But is possible to be a rational leader. Margaret Thatcher has a cute story - I tell it in her voice. "I came home from school one day very upset because the other girls had all gone into town and not taken me with them. And my father said that rather than doing what everyone else wants, I should decide what I want to do and have them follow me. That was very hard at eleven."

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This is a trap almost all gurus face with their disciples....

Basically, they start believing their own BS from a loopback process with followers. And the followers carry out their wishes, so they not only get agreement, they see it in action. Over time, the good part of their soul goes away and inner corruption grows, along with their conceit (often wedded at the hip to insecurity).

A yes chamber is the ultimate temptation.

Michael

Micheal. Dare I even suggest that Rand herself might have fallen into a trap like this. She became a den mother to a bunch of rather er.... strange people. Could that have fed back on her and made her strange?

Ba'al Chatzaf

She might have "fallen into a trap like this," but I protest the description of the "den" to which she became mother as "er...strange people." Can you list the persons who were the original Collective members? (Hint, they have been listed on threads where you've posted. Were you paying attention?) I dare say you're confusing Peikoff, and possibly Nathaniel, with the whole group.

Ellen

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Samson, they were psychopaths. Philosophy does not come into it.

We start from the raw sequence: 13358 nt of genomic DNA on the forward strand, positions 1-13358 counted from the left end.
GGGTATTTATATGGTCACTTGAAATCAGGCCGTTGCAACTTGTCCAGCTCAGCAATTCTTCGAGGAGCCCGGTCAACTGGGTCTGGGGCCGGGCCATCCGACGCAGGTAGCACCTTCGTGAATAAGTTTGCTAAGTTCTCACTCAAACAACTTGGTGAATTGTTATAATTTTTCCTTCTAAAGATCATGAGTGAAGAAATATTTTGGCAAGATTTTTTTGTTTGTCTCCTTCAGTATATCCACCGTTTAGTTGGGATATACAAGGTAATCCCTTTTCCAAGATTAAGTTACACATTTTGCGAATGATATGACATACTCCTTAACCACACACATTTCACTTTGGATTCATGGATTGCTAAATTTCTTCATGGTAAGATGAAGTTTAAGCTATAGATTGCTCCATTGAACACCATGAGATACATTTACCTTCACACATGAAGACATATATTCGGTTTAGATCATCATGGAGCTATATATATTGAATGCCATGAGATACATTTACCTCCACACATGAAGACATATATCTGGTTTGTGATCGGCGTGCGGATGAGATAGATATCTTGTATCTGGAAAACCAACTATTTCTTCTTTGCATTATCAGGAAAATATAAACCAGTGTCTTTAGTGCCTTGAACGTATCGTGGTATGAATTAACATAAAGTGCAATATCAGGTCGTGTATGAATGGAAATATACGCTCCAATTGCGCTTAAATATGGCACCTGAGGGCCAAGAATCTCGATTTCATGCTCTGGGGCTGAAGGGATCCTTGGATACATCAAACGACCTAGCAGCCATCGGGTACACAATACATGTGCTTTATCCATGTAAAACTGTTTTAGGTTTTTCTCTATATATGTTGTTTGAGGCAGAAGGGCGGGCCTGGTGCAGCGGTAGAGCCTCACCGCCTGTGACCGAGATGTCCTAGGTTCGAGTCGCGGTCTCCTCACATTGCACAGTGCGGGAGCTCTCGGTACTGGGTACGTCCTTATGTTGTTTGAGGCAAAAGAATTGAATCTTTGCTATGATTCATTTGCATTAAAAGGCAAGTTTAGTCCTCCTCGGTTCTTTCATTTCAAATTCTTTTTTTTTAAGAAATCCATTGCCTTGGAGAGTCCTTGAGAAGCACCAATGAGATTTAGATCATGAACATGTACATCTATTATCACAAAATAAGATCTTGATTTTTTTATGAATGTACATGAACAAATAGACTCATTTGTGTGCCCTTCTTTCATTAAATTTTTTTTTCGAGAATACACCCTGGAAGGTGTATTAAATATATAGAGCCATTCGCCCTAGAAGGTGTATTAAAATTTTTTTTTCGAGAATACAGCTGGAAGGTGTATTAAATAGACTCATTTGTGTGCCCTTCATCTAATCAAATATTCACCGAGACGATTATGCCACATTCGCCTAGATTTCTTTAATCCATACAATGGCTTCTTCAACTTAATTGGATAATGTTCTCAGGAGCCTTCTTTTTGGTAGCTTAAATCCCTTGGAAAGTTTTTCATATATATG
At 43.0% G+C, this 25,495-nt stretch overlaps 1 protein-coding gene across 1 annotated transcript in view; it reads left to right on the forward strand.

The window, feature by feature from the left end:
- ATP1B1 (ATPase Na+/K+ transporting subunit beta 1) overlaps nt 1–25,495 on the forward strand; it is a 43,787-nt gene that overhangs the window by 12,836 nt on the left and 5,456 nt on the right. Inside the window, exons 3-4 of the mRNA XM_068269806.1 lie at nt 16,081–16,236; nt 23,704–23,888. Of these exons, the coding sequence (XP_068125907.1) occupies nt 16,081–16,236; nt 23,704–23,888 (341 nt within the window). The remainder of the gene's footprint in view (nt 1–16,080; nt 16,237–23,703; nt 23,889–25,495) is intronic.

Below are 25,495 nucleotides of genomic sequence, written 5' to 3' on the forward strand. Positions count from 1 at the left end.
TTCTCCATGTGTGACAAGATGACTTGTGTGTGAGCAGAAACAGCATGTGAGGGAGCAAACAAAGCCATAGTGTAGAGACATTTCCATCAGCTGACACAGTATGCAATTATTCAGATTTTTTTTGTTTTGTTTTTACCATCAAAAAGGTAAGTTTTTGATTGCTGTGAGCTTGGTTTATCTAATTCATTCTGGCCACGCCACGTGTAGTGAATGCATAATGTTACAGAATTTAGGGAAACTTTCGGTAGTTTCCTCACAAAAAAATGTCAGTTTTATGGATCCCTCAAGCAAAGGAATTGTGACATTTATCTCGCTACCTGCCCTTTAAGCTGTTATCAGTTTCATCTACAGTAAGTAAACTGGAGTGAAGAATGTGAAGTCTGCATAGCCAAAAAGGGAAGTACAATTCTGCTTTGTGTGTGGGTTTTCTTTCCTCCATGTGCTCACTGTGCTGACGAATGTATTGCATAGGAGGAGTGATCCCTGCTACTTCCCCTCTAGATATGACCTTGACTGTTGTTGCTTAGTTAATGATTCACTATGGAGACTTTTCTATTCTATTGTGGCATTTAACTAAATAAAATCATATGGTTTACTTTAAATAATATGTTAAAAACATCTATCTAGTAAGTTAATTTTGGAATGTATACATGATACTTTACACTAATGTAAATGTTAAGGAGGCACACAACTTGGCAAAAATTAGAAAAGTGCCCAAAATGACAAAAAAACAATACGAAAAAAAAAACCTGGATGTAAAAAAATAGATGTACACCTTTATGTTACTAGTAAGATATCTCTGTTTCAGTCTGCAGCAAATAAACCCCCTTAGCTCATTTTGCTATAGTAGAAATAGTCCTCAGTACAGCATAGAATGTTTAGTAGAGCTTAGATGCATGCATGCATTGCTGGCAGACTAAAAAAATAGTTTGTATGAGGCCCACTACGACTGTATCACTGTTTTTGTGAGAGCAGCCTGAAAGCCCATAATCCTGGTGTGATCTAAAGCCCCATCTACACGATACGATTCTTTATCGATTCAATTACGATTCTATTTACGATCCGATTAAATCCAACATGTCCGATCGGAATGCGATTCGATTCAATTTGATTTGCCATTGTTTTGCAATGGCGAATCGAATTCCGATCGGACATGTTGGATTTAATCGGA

Even psychopaths can make choices. However, most importantly calling Herr Schick and others "psychopathic" ratifies and excuses true evil.... if Hitler was a psychopath, what does that make those who put him in power, rallied behind him, and those who carried out orders- right down to the minions who cleared out the crematoria? Was the majority of Germans psychopathic too?

Yes. I would say that considering the sociology of Europe, the Germans were not alone in (1) having their best and brightest come to America (2) suffering four years of total war ending in collapse and spiraling down to starvation. ("Roof rabbits" is what they called cats in 1921.) The people who were left behind and who survived the war and its aftermath were suffering from PTSD and a general break from reality. All kinds of communists and nationalists and whatever else were running around. In the Big Names, we just see the ones who rose to the top and forget the hundreds of competitors. Probably millions were pretty much all insane and even the best of the remaining millions were "unsane" i.e., suffering from traumatic stress.